It has been one of the most contentious political issues of a generation. The question of whether or not the UK should leave the EU has divided opinion in communities, in families and even between spouses. Meanwhile, the Brexit and Bremain campaigns fought on each side were criticised for being deceitful and lackluster respectively. Now, however, with the votes cast and the nation waiting for Teresa May to trigger Article 50 and make Brexit a reality, we sent a survey to our members to gauge their response to the result.
The IOEE’s membership is comprised primarily of people running businesses (mainly owner / managers) and people who deliver business support services. Of those responding to our Brexit survey, some 55% were in business, and around 30% were business support professionals, with the remaining categorising themselves as students or ‘other’. The majority of those surveyed were employers – over 50% of them employed 1-5 individuals.
Overwhelmingly, the response to the Brexit result among IOEE members has not been a positive one. We asked them ‘Do you foresee a risk to UK small businesses as a result of leaving the European Union?’ 64% said yes to this question, 32% said no, and 4% were unsure. Next, we asked respondees to be more specific about the ways they believed Brexit would affect small business, setting out a number of key areas and asking them whether or not these would be impacted. Over 40% of those who responded said that they believed business support, importing and exporting would be affected by Brexit. However, it was the devaluation of the pound (88%), investment (78%) and shortage of skills (61%) that most people believed would be affected by Brexit in coming months. We also gave respondees the opportunity to tell us in their own words the ways that they believe Brexit will impact the UK’s small businesses. The majority of the answers were negative. One person said: “Simply, [it will impact] the ease of doing business in Europe.” Another made the following contribution: “Yet more change in government policy, which reduces confidence and makes business support and funding scarcer and harder to find.”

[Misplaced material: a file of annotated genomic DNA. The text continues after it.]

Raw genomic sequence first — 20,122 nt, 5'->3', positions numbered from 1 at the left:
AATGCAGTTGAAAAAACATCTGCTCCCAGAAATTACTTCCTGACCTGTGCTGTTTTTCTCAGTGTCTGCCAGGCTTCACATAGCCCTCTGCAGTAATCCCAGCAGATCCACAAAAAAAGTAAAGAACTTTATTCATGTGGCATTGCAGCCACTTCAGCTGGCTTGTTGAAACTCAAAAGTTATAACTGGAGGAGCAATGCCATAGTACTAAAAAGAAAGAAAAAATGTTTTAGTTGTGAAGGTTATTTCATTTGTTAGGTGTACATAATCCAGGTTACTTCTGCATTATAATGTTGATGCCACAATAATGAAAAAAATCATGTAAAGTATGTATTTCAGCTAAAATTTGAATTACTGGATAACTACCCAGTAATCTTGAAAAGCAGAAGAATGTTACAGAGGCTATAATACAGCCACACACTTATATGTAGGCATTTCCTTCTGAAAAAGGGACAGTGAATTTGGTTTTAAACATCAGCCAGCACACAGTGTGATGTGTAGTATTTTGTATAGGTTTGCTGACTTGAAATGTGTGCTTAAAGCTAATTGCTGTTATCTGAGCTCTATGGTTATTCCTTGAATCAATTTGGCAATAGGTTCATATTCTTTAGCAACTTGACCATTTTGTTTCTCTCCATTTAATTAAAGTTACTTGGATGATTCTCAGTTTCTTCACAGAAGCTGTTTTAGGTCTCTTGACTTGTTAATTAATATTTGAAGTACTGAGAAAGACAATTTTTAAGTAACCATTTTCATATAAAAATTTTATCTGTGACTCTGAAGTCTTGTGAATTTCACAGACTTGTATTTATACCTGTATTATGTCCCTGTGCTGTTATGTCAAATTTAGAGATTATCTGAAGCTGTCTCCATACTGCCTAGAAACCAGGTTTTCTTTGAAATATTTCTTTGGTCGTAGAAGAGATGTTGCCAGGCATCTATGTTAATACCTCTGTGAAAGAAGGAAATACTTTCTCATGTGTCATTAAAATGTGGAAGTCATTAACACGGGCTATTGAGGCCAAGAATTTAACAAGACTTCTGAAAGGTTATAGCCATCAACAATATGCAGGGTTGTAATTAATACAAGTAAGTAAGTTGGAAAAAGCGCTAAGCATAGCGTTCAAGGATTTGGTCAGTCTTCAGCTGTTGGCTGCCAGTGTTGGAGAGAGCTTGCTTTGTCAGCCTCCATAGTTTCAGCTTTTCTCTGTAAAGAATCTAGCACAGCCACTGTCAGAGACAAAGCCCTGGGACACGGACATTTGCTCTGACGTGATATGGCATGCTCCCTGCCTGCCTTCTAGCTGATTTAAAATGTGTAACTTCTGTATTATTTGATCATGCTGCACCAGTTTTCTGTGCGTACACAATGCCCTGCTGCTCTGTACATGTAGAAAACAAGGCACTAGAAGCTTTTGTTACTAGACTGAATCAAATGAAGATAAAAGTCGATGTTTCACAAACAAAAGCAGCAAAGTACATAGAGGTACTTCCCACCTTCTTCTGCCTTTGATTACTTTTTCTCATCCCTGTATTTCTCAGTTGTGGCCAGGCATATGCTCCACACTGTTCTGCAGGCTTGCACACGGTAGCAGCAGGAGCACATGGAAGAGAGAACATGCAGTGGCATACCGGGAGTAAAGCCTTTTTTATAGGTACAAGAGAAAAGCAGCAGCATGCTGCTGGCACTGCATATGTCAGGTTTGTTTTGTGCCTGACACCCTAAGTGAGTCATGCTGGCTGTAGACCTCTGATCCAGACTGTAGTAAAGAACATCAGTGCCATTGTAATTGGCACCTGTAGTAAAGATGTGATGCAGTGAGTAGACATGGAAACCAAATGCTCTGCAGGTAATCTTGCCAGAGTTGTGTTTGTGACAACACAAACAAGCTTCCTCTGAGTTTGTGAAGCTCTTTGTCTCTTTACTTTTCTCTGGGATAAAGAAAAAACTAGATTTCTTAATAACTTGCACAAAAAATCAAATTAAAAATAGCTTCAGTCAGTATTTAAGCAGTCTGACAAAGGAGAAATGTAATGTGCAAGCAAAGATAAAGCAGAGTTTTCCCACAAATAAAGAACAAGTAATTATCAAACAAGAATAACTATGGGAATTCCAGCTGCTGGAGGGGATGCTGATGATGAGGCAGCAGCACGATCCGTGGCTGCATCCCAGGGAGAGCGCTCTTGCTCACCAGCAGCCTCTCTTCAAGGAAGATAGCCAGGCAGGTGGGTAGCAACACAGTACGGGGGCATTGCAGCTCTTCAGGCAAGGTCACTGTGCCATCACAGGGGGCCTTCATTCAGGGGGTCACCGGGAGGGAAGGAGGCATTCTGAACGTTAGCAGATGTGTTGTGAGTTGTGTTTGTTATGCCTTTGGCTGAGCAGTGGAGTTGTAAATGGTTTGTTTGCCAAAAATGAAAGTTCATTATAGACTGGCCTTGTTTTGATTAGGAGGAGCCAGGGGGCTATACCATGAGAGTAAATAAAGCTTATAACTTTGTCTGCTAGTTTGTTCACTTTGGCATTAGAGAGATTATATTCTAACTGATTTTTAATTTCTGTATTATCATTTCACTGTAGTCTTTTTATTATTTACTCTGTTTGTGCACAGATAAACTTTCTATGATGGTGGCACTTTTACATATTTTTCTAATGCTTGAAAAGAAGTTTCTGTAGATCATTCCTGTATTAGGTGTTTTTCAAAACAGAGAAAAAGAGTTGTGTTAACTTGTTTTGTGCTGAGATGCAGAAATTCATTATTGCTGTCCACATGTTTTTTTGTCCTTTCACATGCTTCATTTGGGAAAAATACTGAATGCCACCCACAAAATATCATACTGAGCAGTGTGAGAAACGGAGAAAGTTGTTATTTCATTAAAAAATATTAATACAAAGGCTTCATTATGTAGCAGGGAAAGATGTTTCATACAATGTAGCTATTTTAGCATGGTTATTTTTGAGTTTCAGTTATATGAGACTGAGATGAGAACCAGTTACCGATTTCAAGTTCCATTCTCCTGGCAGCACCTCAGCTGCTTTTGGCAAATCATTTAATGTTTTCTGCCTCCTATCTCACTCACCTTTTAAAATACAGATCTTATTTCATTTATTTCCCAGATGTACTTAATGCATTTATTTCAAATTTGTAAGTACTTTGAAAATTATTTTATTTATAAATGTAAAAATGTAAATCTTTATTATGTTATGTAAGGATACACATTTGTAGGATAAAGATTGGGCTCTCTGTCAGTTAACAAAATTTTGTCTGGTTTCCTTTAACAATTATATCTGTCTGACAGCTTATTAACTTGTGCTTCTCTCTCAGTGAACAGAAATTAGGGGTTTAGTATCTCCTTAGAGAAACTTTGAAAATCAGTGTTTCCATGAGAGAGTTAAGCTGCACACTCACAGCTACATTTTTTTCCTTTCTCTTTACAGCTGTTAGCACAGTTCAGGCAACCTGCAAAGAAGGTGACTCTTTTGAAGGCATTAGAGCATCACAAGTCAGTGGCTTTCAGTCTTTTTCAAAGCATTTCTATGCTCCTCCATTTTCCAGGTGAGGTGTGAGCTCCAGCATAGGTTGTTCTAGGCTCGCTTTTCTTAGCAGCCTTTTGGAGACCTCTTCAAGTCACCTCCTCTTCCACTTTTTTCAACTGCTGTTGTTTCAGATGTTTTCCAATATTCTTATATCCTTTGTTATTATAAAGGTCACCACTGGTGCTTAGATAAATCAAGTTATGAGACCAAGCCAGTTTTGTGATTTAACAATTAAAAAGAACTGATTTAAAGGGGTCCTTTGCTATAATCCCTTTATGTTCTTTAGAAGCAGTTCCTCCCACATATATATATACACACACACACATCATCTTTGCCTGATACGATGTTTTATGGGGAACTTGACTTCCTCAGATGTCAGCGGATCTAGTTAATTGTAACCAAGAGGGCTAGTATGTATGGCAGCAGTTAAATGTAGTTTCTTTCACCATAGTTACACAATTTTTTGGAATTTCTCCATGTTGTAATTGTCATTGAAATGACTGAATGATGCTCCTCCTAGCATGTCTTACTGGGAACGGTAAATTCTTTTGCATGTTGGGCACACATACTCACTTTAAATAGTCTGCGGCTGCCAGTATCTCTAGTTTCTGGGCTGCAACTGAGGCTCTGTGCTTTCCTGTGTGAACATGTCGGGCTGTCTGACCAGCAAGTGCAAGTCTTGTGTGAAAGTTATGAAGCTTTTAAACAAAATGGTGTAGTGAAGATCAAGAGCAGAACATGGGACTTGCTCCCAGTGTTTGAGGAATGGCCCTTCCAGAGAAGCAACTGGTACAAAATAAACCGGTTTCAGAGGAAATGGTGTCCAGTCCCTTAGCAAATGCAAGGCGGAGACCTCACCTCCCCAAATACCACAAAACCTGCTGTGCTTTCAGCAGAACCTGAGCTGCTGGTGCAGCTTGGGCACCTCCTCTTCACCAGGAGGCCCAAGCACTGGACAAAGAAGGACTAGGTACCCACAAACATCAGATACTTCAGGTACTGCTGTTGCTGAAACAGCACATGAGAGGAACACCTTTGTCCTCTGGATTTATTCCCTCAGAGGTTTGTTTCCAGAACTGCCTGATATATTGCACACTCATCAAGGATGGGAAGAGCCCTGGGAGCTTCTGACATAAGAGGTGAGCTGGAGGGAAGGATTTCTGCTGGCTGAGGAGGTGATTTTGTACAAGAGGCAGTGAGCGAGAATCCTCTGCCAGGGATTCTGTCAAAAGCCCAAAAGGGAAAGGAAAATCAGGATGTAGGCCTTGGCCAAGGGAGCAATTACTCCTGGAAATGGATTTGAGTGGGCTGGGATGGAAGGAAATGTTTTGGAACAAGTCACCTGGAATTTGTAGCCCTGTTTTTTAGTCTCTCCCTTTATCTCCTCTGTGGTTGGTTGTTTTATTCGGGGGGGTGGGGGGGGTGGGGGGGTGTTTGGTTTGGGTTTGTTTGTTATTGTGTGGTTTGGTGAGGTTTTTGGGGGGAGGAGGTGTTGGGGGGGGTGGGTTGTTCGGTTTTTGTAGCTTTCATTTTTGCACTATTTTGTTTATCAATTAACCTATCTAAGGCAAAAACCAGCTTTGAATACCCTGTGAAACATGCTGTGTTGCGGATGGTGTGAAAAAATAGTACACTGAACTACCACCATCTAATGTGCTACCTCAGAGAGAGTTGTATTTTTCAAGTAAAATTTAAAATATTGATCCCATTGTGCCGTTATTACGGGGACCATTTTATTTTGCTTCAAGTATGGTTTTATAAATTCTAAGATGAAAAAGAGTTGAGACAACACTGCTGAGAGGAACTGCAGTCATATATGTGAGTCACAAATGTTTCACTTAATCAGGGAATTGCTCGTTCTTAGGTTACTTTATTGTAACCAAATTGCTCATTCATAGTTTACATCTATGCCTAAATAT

In the interests of fair reporting, we asked those surveyed whether they expected any better opportunities to arise as a result of Brexit. Specifically, we asked whether they believed there’d be less red tape (32% said yes), and whether global exporting opportunities would improve (only 21% said yes). In response to this question, one person wrote: “We have always been able to export globally, in fact membership of the EU gave us access to preferential trade agreements with over 50 countries. Leaving the EU may also result in more regulations as far as trading with the remaining member states is concerned.”
In conclusion, the IOEE members who participated largely feel very negative about the Brexit decision, which is something reflected by the action they intend to take as a result of the leave decision. While only 35% said that they did intend to take action, the considerations that have led to their action plans have largely been negative. One person said: “[I have] taken [my] company pension early – [I’m] now free to leave the UK chaos if I wish.”
Another said: “[The plan is] damage limitation, and focusing more on Europe than on the UK because of Britain’s longstanding myopic and opportunistic energy and innovation policies and funding.” On a more positive note, another said: “[I am] working on building more business contacts in the EU.”
Right now, the UK remains in a kind of limbo as we await the triggering of Article 50, which will no doubt in turn prompt a flurry of complex legal and trade negotiations between the UK and remaining European Union member states. The eventual impact on the UK’s economic position, business performance and employment figures can’t be accurately foreseen as of yet, however, for IOEE members at least, the outlook is not perceived positively.